Dentist with a View / Shift architecture urbanism

© Rene de Wit

Architects: Shift architecture urbanism
Location: Oranjestraat 55, , The Netherlands
Project Architects: Harm Timmermans, Pieter Heymans
Area: 292 sqm
Year: 2011
Photographs: Rene de Wit

Construction Advisor: B2CO, Richard Fielt, Ede
Installations Advisor: Van Delft Groep, Nieuwkuijk
Contractor: Van der Weegen Bouwgroep,Tilburg
Furniture Contractor: Bots Bouwgroep, Deurne
Zinc Façade Sub Contractor: Bax koper en zinkspecialist, Bergeijk
Frames Sub Contractor: Hoefnagels Groep, Tilburg
Budget: € 340.000 excl. vat

Floor Plan

The task of this project was to transform and extend an historical house in the centre of Best, a village in the south of The Netherlands, into a dental practice with four treatment rooms. The central question was how the extension responds to the existing architecture  and how it profits from the green setting.

© Rene de Wit

The four new treatment rooms are situated in a new volume that at the same time mimics and contrasts the existing house. Its archetypical volume is derived from the existing house – it takes over the exact same inclination of the pitched roof – while it is being materialized in a very different material. Both the roof and the facades of the extension are clad with zinc. This strengthens the iconic quality of the archetype and renders the new extension into a “contextual alien” that blends into the rural surroundings and at the same time creates a clear new landmark that expresses its new function.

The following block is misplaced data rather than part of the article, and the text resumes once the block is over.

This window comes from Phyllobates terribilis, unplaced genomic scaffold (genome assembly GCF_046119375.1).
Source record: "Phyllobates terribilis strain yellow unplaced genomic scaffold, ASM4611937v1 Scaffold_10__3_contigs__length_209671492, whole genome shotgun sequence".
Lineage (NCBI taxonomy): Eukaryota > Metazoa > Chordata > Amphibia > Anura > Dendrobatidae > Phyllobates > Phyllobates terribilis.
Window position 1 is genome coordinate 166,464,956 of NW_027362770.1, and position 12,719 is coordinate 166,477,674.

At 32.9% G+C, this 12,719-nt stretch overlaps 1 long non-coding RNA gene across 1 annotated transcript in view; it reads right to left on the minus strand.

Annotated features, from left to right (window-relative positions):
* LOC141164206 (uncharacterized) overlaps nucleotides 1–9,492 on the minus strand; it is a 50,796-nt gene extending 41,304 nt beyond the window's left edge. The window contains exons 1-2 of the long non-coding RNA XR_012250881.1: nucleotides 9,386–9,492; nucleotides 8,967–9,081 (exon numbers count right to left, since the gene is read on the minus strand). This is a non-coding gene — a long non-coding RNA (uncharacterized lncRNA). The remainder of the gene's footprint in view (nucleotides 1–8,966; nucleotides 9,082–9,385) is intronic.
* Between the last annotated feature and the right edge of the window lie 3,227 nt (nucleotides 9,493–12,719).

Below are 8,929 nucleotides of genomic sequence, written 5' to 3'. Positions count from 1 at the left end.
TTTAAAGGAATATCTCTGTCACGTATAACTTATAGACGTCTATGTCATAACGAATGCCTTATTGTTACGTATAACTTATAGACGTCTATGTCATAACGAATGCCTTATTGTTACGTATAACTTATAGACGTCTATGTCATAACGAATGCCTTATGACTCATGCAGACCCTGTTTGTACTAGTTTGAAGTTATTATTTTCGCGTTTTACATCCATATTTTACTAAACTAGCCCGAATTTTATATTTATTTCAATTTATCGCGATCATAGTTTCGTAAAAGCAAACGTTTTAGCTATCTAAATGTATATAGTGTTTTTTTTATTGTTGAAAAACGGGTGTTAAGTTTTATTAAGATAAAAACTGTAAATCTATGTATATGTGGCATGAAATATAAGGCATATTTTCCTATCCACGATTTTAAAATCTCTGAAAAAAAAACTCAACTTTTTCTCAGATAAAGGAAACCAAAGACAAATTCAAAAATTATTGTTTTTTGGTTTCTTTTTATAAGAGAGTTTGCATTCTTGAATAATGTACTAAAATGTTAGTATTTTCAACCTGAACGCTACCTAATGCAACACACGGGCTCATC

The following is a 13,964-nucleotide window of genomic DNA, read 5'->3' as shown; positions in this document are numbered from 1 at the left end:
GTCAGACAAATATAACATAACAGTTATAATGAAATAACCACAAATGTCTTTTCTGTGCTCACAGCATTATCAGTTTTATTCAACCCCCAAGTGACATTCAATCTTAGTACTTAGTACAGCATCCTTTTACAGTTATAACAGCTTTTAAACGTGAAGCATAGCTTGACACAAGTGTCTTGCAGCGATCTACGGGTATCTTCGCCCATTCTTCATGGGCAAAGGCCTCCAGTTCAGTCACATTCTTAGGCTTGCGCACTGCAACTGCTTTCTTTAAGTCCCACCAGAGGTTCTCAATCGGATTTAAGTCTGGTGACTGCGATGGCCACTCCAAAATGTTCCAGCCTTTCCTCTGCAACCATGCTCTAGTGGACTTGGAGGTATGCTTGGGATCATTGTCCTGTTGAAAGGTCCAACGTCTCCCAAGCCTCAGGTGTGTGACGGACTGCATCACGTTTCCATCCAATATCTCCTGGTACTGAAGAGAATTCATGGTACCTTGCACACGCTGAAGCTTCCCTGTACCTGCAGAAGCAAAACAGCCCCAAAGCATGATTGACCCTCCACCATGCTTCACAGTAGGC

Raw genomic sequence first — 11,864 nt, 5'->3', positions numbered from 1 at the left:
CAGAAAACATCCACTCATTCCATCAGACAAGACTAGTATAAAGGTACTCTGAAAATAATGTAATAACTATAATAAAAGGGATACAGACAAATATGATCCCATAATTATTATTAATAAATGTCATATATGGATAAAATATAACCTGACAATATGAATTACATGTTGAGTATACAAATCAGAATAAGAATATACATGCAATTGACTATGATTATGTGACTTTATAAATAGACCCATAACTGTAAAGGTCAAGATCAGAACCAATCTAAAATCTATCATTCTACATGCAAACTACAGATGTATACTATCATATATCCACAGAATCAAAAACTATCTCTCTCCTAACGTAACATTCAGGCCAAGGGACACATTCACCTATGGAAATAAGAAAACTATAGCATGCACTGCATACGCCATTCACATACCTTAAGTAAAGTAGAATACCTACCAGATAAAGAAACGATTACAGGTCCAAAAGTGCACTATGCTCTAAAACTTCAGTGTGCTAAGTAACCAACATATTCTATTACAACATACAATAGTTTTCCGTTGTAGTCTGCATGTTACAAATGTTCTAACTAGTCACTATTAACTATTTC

© Rene de Wit

The new volume provides each treatment room with an archetypical space of a miniature house. Its high ridge and steep ceiling results in a vertical space that connects to the perspective of a patient in the dentist chair. A roof light in each treatment room enables the patients to relate with the outside, even during treatment. A large ‘flower window’, that also serves as a bench, floods the rooms with daylight and provides both the staff and their patients with a framed view of the surrounding green.

© Rene de Wit

All secundairy functions of the densist practice are positioned in the existing house without harming its structure and typical 1930’s details. The patient enters and waits in a homely and familiar atmosphere that, together with the experience of the surrounding garden from the extension, makes the necessary visit to the dentist in a (slightly) more comforting experience.

Detailed Section

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* Location to be used only as a reference. It could indicate city/country but not exact address.
Cite: "Dentist with a View / Shift architecture urbanism" 14 Jan 2013. ArchDaily. Accessed 29 Aug 2014. <http://www.archdaily.com/?p=318141>

6 comments

  1. Thumb up Thumb down 0

    “secundairy” is a misspelling correct? A mistake like this is very distracting and loses readership.

  2. Thumb up Thumb down 0

    If you want to become a dentist you will be required to take couple of extra years of dental training after achieving your doctorate degree in dentistry.

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